The young man sitting next to me on the bench only stopped muttering to himself after a mewling came from the next car. A whimper, low at first, soon blazed into the telltale agony only a country doctor could rattle out of a man. The scrabble of people in the train car with me tensed at the sound.
“He’s awake then,” my neighbor said, each word a valve opening. I had taken him for a cowhand when I first eyed him, but I saw now a reddened circle around his right eye and a ledger in his hand, so I did not know what to surmise. He wore a white hat, the likes of which I’d never seen, with a low crown that rounded off at the top and a considerable amount of material—was it netting?— tied underneath the wide brim.
Muffled groans seeped out from the other car for some time, and then I noticed water sliding down my neighbor’s cheek, sluicing through the stubble of his jaw, and plopping onto the pages of his ledger. Lacy sentences, not numbers, littered the page.
“Come now, son,” I said, putting down my newspaper. “Your friend will be all right.” I did not know if what I said was true.
The young man glanced at me and immediately recoiled, a reaction to which I have had decades to grow accustomed, but one that still bit just the same.
“A fire,” I began, referring to the scales and discoloration on one side of my face. “I like to think the devil licked me and decided I was too pure for his tastes.” His gaze returned to the book. The moaning continued.
“I can’t sit here any longer,” my neighbor said, and he was off. I returned to the article about Teddy Roosevelt’s return to the city. In minutes the young man returned more agitated than before.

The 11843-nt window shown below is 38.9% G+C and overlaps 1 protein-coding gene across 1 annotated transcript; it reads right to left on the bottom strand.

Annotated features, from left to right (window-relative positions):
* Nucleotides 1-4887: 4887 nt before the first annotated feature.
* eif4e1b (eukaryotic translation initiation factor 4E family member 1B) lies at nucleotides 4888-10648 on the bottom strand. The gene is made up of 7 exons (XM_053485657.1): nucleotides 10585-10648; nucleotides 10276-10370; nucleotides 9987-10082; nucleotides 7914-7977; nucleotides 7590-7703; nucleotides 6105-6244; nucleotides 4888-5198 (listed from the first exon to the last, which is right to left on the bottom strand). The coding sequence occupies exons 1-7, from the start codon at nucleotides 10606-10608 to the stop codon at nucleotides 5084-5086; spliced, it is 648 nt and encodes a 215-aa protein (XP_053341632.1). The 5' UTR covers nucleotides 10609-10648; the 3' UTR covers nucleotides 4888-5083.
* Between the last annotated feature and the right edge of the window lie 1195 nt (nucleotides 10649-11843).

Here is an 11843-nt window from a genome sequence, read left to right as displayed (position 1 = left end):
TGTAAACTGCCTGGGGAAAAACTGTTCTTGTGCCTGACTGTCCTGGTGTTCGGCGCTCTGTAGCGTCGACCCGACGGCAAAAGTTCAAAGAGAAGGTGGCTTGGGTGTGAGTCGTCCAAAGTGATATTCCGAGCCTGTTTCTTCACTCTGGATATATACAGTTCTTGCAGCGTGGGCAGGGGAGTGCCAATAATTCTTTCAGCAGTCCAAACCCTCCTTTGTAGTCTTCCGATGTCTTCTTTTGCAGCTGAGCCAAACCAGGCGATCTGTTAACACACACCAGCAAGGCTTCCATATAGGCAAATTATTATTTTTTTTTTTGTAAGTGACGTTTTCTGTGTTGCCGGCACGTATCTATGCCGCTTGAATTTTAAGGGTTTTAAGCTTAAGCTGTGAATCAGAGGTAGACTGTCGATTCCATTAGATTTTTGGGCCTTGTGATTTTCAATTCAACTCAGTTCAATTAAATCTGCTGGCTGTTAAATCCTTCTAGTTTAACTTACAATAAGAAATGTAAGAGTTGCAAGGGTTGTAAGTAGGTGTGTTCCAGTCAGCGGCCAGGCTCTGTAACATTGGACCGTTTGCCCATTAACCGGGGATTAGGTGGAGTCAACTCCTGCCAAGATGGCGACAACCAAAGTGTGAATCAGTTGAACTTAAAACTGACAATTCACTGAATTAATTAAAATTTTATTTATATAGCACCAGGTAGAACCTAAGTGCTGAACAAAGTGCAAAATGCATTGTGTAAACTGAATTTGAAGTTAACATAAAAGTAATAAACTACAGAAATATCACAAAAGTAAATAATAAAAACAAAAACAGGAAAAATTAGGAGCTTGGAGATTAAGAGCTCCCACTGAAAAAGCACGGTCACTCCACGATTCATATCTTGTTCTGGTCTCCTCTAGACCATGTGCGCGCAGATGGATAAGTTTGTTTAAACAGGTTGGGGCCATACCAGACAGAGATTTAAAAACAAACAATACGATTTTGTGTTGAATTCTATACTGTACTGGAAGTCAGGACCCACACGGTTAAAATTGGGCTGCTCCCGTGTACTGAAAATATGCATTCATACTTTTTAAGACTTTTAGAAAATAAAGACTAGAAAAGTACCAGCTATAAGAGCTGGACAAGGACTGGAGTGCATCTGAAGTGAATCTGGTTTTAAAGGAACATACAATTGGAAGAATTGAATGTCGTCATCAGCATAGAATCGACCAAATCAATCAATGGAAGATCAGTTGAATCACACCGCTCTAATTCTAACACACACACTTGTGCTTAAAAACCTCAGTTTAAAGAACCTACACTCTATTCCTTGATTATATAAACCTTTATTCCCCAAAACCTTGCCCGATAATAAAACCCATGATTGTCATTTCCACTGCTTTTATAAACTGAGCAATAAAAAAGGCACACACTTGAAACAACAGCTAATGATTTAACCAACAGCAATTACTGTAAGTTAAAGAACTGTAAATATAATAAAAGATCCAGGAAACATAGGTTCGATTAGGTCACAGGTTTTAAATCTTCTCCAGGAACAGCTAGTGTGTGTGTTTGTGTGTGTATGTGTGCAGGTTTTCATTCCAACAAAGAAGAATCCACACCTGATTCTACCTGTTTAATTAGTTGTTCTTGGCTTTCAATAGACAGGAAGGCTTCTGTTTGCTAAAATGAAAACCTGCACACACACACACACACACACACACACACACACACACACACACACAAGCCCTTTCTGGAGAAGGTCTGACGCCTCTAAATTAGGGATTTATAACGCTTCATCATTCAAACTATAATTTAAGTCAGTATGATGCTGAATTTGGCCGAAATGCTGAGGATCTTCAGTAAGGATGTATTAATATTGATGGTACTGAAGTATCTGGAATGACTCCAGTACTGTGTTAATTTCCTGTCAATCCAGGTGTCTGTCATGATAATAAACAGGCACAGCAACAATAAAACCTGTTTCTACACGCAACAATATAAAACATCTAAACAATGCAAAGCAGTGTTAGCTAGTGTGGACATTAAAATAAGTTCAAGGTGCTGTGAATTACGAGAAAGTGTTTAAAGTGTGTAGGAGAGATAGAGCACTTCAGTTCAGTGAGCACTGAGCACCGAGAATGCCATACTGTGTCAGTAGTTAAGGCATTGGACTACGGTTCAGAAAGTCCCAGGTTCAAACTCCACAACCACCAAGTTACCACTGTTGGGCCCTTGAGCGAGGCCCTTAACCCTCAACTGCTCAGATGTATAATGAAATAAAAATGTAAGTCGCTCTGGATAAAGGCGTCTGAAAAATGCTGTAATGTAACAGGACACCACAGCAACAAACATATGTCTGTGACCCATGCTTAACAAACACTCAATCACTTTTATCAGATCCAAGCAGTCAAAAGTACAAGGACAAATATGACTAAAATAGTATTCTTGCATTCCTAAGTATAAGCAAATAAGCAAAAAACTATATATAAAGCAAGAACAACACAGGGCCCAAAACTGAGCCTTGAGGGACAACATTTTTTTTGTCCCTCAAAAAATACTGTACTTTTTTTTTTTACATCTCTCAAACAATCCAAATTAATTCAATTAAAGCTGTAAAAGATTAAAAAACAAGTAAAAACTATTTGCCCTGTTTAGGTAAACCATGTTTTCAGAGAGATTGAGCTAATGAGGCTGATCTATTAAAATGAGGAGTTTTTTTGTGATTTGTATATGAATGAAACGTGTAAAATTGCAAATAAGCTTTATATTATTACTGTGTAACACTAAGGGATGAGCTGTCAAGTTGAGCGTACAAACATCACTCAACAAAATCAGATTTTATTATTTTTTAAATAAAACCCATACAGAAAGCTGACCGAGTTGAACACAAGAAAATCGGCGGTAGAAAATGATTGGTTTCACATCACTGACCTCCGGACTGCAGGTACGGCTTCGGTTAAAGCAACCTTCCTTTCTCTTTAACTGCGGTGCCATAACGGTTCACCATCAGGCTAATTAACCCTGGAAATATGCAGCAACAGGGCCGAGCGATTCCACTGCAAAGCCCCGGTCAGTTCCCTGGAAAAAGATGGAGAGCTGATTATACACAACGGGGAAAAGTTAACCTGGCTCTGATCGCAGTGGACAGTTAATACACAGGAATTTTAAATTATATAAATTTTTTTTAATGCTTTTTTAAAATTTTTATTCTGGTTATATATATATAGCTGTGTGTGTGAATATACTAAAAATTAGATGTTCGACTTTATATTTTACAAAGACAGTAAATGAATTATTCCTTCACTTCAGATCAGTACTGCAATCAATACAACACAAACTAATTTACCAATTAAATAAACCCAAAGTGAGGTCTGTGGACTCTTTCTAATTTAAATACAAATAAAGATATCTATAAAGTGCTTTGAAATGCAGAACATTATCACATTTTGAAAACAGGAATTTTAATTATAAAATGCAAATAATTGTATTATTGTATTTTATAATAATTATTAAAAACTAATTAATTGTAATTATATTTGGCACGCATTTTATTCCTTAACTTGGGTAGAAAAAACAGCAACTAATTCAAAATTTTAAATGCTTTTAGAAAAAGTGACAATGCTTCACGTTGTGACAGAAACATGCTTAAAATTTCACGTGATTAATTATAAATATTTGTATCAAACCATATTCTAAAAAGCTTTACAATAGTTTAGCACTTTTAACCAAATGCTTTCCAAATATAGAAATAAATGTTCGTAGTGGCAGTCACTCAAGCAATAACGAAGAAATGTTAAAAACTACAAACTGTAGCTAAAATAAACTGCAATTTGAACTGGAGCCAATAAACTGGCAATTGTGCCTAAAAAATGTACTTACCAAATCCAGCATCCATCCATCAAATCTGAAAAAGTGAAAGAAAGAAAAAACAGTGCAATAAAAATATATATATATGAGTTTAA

“The doctor won’t let me see him. He’s put up a curtain, and he’s blocking the way.”
“Quite right. Your friend is too preoccupied at present to receive guests.”
At this the young man looked me straight in the eye. “But he is my brother, sir.”
“Oh. Well then, that is something else entirely. Come. We’ll try together.” I slid the paper under my leg and began to rise, but the young man stopped me.
“Thank you, Mister…how may I call you, sir?”
“Mister Bentley, will do.”
“Thank you, Mister Bentley, but that doctor is a mule.” He scratched his ear. “I did notice an empty spot on a bench nearest the curtain. Could I persuade you to…”
“Find a way to divert the good doctor’s attention?” I kept my voice low. The young man smiled so I continued. “You were fortunate to sit next to a man who had to employ devious methods to obtain even a biscuit for dinner when he was young. Go. Take the bench near the curtain. I will come along in time to give you the opportunity to see your brother. Does my plan sound feasible?”
“Yes, sir,” the young man said, and he was off again.
I waited some time before I began to cough. A little at first, and then with gusto. I hailed a whiskered man across the aisle who aided my tramp into the next car. I saw my young man’s odd hat straightaway, peeking above the heads of the riders. I made a great show of our procession; by the time I stood before the little doctor, I held the sympathy of the entire car.
“Thank God I found you, doctor,” I said through wheezes. “I’m afraid the catarrh has returned.”
“Please sit down. I am Doctor Fairchild. And you are?”
“Trent,” I squeaked before exploding in a series of powerful outbursts. “Pleased to make your acquaintance.”
The doctor listened to my breathing and felt my neck. Then he stooped to fetch something from his bag, I quickly peeked through the slim gap between the curtains. In the second I had I saw my neighbor whispering to the injured man lying on a bench. My neighbor’s hand was placed delicately on the other man’s cheek, but I could not tell if the injured man was awake. It was plain to me that the man was not aware of any world beyond his friend; his face was bright. His earnestness sent a wave of heat to my face and forced my attention return to the doctor who was still searching in his bag.